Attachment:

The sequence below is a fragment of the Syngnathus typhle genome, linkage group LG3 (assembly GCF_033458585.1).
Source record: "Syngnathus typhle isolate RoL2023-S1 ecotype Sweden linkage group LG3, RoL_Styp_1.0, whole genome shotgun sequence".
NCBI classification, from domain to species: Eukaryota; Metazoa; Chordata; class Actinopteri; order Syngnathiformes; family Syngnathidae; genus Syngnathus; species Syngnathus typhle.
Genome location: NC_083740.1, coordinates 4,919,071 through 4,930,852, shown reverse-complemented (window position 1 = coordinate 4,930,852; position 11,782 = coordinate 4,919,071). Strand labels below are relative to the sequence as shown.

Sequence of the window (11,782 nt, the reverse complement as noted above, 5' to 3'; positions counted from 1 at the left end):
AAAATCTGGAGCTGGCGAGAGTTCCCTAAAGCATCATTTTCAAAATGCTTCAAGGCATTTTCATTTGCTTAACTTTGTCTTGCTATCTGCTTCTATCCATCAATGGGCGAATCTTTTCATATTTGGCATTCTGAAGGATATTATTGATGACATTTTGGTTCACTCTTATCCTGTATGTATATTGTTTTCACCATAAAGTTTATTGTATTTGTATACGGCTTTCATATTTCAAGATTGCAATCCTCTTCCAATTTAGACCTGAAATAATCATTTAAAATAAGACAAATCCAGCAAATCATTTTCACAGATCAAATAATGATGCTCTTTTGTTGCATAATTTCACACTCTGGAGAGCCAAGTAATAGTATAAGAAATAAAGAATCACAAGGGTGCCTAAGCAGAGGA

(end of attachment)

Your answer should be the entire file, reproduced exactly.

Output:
The sequence below is a fragment of the Syngnathus typhle genome, linkage group LG3 (assembly GCF_033458585.1).
Source record: "Syngnathus typhle isolate RoL2023-S1 ecotype Sweden linkage group LG3, RoL_Styp_1.0, whole genome shotgun sequence".
NCBI classification, from domain to species: Eukaryota; Metazoa; Chordata; class Actinopteri; order Syngnathiformes; family Syngnathidae; genus Syngnathus; species Syngnathus typhle.
Genome location: NC_083740.1, coordinates 4,919,071 through 4,930,852, shown reverse-complemented (window position 1 = coordinate 4,930,852; position 11,782 = coordinate 4,919,071). Strand labels below are relative to the sequence as shown.

Sequence of the window (11,782 nt, the reverse complement as noted above, 5' to 3'; positions counted from 1 at the left end):
AAAATCTGGAGCTGGCGAGAGTTCCCTAAAGCATCATTTTCAAAATGCTTCAAGGCATTTTCATTTGCTTAACTTTGTCTTGCTATCTGCTTCTATCCATCAATGGGCGAATCTTTTCATATTTGGCATTCTGAAGGATATTATTGATGACATTTTGGTTCACTCTTATCCTGTATGTATATTGTTTTCACCATAAAGTTTATTGTATTTGTATACGGCTTTCATATTTCAAGATTGCAATCCTCTTCCAATTTAGACCTGAAATAATCATTTAAAATAAGACAAATCCAGCAAATCATTTTCACAGATCAAATAATGATGCTCTTTTGTTGCATAATTTCACACTCTGGAGAGCCAAGTAATAGTATAAGAAATAAAGAATCACAAGGGTGCCTAAGCAGAGGA